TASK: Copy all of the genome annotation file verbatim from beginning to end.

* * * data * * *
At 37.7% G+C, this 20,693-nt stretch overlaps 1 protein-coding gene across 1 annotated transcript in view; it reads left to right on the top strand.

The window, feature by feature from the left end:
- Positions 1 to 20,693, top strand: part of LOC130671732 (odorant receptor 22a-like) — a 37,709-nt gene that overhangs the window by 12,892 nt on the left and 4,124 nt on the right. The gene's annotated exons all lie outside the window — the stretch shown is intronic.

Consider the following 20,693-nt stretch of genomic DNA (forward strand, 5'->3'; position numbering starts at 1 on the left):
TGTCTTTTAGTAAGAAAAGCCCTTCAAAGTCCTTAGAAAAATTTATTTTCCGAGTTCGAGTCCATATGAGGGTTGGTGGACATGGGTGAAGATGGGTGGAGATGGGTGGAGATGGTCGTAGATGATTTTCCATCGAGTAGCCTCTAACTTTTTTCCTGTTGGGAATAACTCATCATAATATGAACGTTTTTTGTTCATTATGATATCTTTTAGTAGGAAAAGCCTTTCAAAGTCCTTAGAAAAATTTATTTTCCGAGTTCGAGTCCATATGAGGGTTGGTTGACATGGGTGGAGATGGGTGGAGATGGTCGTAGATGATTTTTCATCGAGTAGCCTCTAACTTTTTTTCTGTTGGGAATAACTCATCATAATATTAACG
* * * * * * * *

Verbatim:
At 37.7% G+C, this 20,693-nt stretch overlaps 1 protein-coding gene across 1 annotated transcript in view; it reads left to right on the top strand.

The window, feature by feature from the left end:
- Positions 1 to 20,693, top strand: part of LOC130671732 (odorant receptor 22a-like) — a 37,709-nt gene that overhangs the window by 12,892 nt on the left and 4,124 nt on the right. The gene's annotated exons all lie outside the window — the stretch shown is intronic.

Consider the following 20,693-nt stretch of genomic DNA (forward strand, 5'->3'; position numbering starts at 1 on the left):
TGTCTTTTAGTAAGAAAAGCCCTTCAAAGTCCTTAGAAAAATTTATTTTCCGAGTTCGAGTCCATATGAGGGTTGGTGGACATGGGTGAAGATGGGTGGAGATGGGTGGAGATGGTCGTAGATGATTTTCCATCGAGTAGCCTCTAACTTTTTTCCTGTTGGGAATAACTCATCATAATATGAACGTTTTTTGTTCATTATGATATCTTTTAGTAGGAAAAGCCTTTCAAAGTCCTTAGAAAAATTTATTTTCCGAGTTCGAGTCCATATGAGGGTTGGTTGACATGGGTGGAGATGGGTGGAGATGGTCGTAGATGATTTTTCATCGAGTAGCCTCTAACTTTTTTTCTGTTGGGAATAACTCATCATAATATTAACG